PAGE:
What is it like to learn Khmer

Every beginning is difficult, and Khmer especially!

Shortly after my arrival in Phnom Penh, I decided to learn Khmer because I believed (and still am) that this was the only way to get a deeper insight into the culture and tradition of my host country. We EED students had already received the first basics of the language during the two-week orientation seminar, but, as it turned out, that wasn't even the beginning!

First of all: learning Khmer is not easy! This is not only due to the language itself, which is unfamiliar to European ears (and tongues). What is more, it is the sheer confusing market for language teaching that has developed particularly in Phnom Penh. In Phnom Penh there are a large number of so-called expats - UN employees, employees of various aid organizations and emigrants who potentially want to learn Khmer. Language teaching is therefore a lucrative business, especially since many Cambodians initially think foreigners are rich anyway. Of course, this also applies to me, whether I want to or not!

Since my arrival in Phnom Penh I have struggled with the language, with myself, but above all with my teachers. It all started during the 2-week orientation seminar. Our teacher was nice and was happy to answer our questions, and there were quite a few of them at the beginning. When we EED’s then tried out what we had learned on the street or in our host family, the disillusionment came: the way we learned Khmer, no Cambodian speaks. Supposedly useful phrases like, "How are you?" ("Ter neak sok-sabey chia te?"), Nobody understood! - Why? Because Cambodians are very sparing with their language and only say what is really important. In this case it is enough to say: "Sok-sabay?" which means something like: "Happy and good?" It took some time to understand that, but now I think it's really good because it makes everything easier. - The answer is correspondingly short: "Sok-sabay!" You know yes now what that means.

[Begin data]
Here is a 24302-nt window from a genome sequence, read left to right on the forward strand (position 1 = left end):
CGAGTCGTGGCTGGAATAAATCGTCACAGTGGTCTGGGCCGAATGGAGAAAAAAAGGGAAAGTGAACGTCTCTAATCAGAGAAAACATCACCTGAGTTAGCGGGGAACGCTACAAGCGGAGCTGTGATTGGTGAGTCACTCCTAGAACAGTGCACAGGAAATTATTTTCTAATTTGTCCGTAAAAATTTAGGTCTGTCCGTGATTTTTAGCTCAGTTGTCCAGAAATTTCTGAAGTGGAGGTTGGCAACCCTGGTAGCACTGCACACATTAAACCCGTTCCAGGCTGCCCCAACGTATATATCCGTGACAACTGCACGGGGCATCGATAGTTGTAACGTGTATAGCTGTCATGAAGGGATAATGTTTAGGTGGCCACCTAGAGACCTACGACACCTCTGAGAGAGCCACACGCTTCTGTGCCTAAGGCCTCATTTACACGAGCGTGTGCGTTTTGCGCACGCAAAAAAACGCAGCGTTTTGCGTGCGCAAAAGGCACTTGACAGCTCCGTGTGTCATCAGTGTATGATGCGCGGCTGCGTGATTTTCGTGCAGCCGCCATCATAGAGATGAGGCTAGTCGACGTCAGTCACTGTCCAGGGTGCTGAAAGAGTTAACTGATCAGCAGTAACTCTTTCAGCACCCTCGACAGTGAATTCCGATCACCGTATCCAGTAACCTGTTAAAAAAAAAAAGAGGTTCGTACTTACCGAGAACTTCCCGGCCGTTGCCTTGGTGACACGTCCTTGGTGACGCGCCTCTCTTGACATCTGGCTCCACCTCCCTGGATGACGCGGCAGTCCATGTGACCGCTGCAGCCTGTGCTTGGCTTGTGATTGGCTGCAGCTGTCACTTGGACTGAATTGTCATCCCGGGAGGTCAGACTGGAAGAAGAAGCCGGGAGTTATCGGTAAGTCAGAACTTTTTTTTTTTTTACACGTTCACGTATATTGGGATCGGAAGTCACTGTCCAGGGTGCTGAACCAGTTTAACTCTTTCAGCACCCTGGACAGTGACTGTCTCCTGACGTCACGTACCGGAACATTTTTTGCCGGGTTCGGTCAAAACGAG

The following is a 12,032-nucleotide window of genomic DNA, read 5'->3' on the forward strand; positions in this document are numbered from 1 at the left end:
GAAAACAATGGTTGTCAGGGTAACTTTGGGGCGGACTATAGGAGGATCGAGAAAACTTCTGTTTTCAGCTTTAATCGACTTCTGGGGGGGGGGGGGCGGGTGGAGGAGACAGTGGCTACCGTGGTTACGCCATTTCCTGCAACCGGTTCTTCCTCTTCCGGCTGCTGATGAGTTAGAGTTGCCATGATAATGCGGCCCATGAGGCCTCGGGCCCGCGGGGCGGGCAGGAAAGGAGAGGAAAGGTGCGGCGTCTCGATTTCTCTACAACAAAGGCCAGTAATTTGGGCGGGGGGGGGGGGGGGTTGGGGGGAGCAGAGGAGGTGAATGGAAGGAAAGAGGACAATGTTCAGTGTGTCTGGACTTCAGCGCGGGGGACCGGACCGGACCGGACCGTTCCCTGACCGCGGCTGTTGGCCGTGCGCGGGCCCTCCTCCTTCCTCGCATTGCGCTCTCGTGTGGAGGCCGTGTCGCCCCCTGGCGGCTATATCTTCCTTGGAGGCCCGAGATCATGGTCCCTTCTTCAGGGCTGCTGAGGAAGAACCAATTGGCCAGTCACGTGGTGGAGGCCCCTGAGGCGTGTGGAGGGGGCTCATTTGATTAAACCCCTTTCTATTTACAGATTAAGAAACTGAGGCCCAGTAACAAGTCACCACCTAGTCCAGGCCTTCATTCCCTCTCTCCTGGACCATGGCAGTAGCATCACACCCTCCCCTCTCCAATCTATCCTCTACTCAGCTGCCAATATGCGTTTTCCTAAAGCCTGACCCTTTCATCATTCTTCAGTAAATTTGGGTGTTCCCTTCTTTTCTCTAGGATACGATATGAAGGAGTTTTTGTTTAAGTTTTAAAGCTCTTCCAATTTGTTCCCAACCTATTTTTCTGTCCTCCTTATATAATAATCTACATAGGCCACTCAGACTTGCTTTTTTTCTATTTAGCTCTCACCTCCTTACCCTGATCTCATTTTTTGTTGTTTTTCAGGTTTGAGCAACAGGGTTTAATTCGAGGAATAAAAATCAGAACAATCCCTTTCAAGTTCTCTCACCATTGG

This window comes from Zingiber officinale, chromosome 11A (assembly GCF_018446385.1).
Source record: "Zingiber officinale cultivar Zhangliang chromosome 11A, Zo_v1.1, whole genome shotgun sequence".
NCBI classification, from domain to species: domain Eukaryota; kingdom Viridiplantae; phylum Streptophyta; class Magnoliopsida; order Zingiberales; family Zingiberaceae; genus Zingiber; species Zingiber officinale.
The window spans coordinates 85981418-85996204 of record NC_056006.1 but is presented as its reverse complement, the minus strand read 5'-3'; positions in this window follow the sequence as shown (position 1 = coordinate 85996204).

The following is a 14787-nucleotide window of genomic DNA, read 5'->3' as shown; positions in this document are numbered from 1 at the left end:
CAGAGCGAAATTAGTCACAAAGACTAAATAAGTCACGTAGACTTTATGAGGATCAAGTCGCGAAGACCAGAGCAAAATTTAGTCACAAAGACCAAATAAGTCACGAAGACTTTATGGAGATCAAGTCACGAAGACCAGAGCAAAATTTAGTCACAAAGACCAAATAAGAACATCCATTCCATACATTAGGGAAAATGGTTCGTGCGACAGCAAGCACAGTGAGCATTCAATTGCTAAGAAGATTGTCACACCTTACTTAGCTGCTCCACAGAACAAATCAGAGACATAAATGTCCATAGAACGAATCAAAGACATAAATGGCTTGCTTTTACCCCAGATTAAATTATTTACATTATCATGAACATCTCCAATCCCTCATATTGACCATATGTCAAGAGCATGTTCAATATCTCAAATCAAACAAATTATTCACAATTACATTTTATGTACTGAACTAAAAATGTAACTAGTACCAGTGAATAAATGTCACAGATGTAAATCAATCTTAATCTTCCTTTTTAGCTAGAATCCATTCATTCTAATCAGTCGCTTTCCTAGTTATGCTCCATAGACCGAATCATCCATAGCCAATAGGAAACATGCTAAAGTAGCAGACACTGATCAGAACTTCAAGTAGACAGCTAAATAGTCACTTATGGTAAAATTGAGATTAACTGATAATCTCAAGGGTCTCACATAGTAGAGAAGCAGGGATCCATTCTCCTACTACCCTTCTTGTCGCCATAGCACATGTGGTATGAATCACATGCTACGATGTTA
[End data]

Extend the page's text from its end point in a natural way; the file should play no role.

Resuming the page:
With this one example, I would like to leave it at this point. But I can tell you that such situations still happen to me. In the meantime, however, I can only smile.

After the orientation seminar, I quickly found a new Khmer teacher. This time one-to-one lessons. I told him I want to learn to speak Khmer. At this point in time, I didn't trust myself to learn the script. What the cause of it might be? Well, on the one hand there are 33 consonants and 24 vowels in Khmer. To make matters worse, these are combined and then "new" sounds are added. But that's not all: some of the letters stand for sounds I've never heard before. It is funny and difficult to learn this confusing number of letters and to pronounce them correctly.

Foreigners - including myself at first - learn Khmer mostly with the help of so-called transcriptions, i.e. converting Khmer into written Latin. In the meantime there is a confusing number of transcriptions, but these usually only help to a limited extent or not at all to learn the language. In my case, it turned out to be easier to practice pronunciation of words with a Cambodian. My experience is that learning the language on the basis of the transcriptions alone is not possible. I came to this sobering insight quickly, because the words I had learned myself were simply not understood and always gave rise to amusement.

My first teacher was certainly a good teacher: he had many students, even his own textbook, and only taught the ability to speak. So ideal for me. We met in street restaurants. Sometimes there were Cambodians around our table who probably thought it was funny to watch a "Westerner" take language lessons. If everything was so great, why isn't he my teacher anymore? Well, he left me after a week and a half. I describe how this came about in "As a German in Cambodia".

In the meantime I have settled in well. I have lively contact with Cambodians. I am often invited to so-called parties. Everyone wants to be friends with me, so I already know everyone from the nearby gas station. My neighbors are also very welcoming. I live on a small street and spend a lot of time with my neighbors and have a little Khmer conversation with them. Many speak little or no English, so Khmer is the only way to converse with each other. They like to improve me, are patient and never annoyed when I make mistakes. Everyone is happy when I try Khmer. Every time they say: "Oh, your Khmer has gotten better!". Then they laugh. But not mocking, but welcoming and warm. This is how it is fun to learn a language.

So I decided to go out of my way to learn the language. Just to be able to entertain me. And of course I hope that this will help me better understand the culture and behavior of Cambodians. I think language is the key to that.

I have also overcome my initial respect (fear?) For the Scriptures. I think it's even helpful to speak and to be able to write. In any case, it seems to improve my pronunciation considerably. A teacher at my school has agreed to teach me to write. I teach them in English for that. So a "win-win" situation! My first attempts, and these are only individual letters, as you can see. It's not at all comparable with the Latin letters we know, right ?! In addition, I have a teacher with whom I speak vocabulary timpani. It's my third now :)

Why am I writing all this? Because I learned a lot about the country and its people just with my numerous attempts to learn Khmer. And I've only been here - or already - 3 months, but I still have the feeling that I am only gradually beginning to understand what is going on around me. And Khmer is crucial for that!